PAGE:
The cost to have your own dedicated IP means you’ll have to have your own mail server typically on your own machine. That machine will need to have a dedicated connection, either with a hosting company or at your place of business. Hosting your own server is not an inexpensive proposition and even hosting your own server with a third party company is costly.
So if you can’t afford to use Goodmail are your email marketing days over?
No, I don’t think so.
Yes, in all likelihood email delivery is going to become more difficult. However, ISPs like Yahoo! and AOL are in business to deliver email to their members. In large part this is what they are used and paid for.
Should AOL make it too difficult and their filters so tight that you can’t get a personal message delivered to Mom, they’ll be in trouble. Similarly if you use AOL and you’ve subscribed to a free publication you regularly don’t receive, you’d complain.
The fact of the matter is, ISPs are going to have to continue to allow non-paying email through to keep their users happy.
If you want your email to be non-paying email that is delivered, you should ensure you follow best emailing practice. Here are 5 points to review:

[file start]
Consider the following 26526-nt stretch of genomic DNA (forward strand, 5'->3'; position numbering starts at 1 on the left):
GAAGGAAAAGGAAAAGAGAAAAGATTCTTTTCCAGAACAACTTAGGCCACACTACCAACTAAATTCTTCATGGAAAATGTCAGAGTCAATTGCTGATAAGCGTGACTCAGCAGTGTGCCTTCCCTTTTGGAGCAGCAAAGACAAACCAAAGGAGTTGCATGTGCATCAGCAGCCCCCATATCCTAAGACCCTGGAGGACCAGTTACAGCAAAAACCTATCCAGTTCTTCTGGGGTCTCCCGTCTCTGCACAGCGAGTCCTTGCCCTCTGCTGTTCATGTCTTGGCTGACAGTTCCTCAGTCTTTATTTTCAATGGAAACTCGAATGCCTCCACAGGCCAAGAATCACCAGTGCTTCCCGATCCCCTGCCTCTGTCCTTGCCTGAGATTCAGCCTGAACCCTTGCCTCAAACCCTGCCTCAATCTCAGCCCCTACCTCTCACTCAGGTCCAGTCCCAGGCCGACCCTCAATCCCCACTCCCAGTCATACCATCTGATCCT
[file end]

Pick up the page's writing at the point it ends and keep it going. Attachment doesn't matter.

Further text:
1) Use double confirmation to acquire your leads / subscribers.
2) Keep your list clean. Eliminate undeliverables and promptly delete unsub requests. (Email hosting providers should do this for you.)
3) Have the same “From” email address. Ask your subscribers to whitelist your “From” address and place it in their address book. A whitelisted address gets you past the filters and into their inboxes.
4) Review your mailings. Does the amount you mail and the subject matter in your messages match your subscribers expectations at sign up. Subscribers report even confirmed email as spam if they get too much of it or it's irrelevant.
5) Check your content. Make sure your messages are filter-friendly. Often URLs or word combinations in the body of your message trigger a spam filter that can get your message trashed. Two free content checking tools you can use are –
The sky is not falling, email marketing is not dead. Keep collecting the contact information of prospects and building your lists. Email will continue to help you make sales.